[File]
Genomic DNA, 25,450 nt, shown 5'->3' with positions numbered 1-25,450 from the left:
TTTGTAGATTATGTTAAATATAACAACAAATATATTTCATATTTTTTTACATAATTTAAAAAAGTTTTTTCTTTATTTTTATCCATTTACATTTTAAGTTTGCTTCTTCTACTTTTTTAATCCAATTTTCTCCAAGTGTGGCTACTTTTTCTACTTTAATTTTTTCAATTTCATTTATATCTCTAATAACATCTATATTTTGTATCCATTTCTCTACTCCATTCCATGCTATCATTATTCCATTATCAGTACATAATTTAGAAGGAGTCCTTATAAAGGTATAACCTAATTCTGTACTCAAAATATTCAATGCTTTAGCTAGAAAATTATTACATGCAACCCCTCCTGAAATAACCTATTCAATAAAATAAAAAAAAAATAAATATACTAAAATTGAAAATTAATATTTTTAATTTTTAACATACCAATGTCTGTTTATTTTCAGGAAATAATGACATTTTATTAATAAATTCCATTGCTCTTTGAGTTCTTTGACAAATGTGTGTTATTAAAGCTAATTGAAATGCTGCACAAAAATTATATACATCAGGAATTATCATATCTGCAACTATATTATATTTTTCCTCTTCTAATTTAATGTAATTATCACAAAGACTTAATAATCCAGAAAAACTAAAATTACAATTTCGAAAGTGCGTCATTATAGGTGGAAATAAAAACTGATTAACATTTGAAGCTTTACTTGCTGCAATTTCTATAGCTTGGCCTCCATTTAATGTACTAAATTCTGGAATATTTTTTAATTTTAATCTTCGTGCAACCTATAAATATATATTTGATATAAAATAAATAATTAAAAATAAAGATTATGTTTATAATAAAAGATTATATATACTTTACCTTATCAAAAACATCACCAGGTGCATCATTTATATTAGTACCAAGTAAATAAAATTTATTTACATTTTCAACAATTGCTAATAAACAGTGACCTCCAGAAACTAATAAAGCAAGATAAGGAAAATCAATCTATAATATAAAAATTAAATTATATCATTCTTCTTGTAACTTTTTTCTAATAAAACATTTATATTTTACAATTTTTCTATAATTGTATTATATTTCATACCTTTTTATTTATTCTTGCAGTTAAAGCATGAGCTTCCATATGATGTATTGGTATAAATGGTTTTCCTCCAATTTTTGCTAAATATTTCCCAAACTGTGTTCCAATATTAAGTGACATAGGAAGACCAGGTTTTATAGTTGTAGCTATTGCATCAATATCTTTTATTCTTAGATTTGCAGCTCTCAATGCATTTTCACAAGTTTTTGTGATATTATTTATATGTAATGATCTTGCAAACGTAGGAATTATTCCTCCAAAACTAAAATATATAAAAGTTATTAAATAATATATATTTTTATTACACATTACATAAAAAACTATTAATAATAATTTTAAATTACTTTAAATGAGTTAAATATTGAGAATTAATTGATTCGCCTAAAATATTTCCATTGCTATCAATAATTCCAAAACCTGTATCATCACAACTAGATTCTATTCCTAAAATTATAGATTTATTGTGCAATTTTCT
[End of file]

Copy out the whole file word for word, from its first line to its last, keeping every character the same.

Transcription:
Genomic DNA, 25,450 nt, shown 5'->3' with positions numbered 1-25,450 from the left:
TTTGTAGATTATGTTAAATATAACAACAAATATATTTCATATTTTTTTACATAATTTAAAAAAGTTTTTTCTTTATTTTTATCCATTTACATTTTAAGTTTGCTTCTTCTACTTTTTTAATCCAATTTTCTCCAAGTGTGGCTACTTTTTCTACTTTAATTTTTTCAATTTCATTTATATCTCTAATAACATCTATATTTTGTATCCATTTCTCTACTCCATTCCATGCTATCATTATTCCATTATCAGTACATAATTTAGAAGGAGTCCTTATAAAGGTATAACCTAATTCTGTACTCAAAATATTCAATGCTTTAGCTAGAAAATTATTACATGCAACCCCTCCTGAAATAACCTATTCAATAAAATAAAAAAAAAATAAATATACTAAAATTGAAAATTAATATTTTTAATTTTTAACATACCAATGTCTGTTTATTTTCAGGAAATAATGACATTTTATTAATAAATTCCATTGCTCTTTGAGTTCTTTGACAAATGTGTGTTATTAAAGCTAATTGAAATGCTGCACAAAAATTATATACATCAGGAATTATCATATCTGCAACTATATTATATTTTTCCTCTTCTAATTTAATGTAATTATCACAAAGACTTAATAATCCAGAAAAACTAAAATTACAATTTCGAAAGTGCGTCATTATAGGTGGAAATAAAAACTGATTAACATTTGAAGCTTTACTTGCTGCAATTTCTATAGCTTGGCCTCCATTTAATGTACTAAATTCTGGAATATTTTTTAATTTTAATCTTCGTGCAACCTATAAATATATATTTGATATAAAATAAATAATTAAAAATAAAGATTATGTTTATAATAAAAGATTATATATACTTTACCTTATCAAAAACATCACCAGGTGCATCATTTATATTAGTACCAAGTAAATAAAATTTATTTACATTTTCAACAATTGCTAATAAACAGTGACCTCCAGAAACTAATAAAGCAAGATAAGGAAAATCAATCTATAATATAAAAATTAAATTATATCATTCTTCTTGTAACTTTTTTCTAATAAAACATTTATATTTTACAATTTTTCTATAATTGTATTATATTTCATACCTTTTTATTTATTCTTGCAGTTAAAGCATGAGCTTCCATATGATGTATTGGTATAAATGGTTTTCCTCCAATTTTTGCTAAATATTTCCCAAACTGTGTTCCAATATTAAGTGACATAGGAAGACCAGGTTTTATAGTTGTAGCTATTGCATCAATATCTTTTATTCTTAGATTTGCAGCTCTCAATGCATTTTCACAAGTTTTTGTGATATTATTTATATGTAATGATCTTGCAAACGTAGGAATTATTCCTCCAAAACTAAAATATATAAAAGTTATTAAATAATATATATTTTTATTACACATTACATAAAAAACTATTAATAATAATTTTAAATTACTTTAAATGAGTTAAATATTGAGAATTAATTGATTCGCCTAAAATATTTCCATTGCTATCAATAATTCCAAAACCTGTATCATCACAACTAGATTCTATTCCTAAAATTATAGATTTATTGTGCAATTTTCT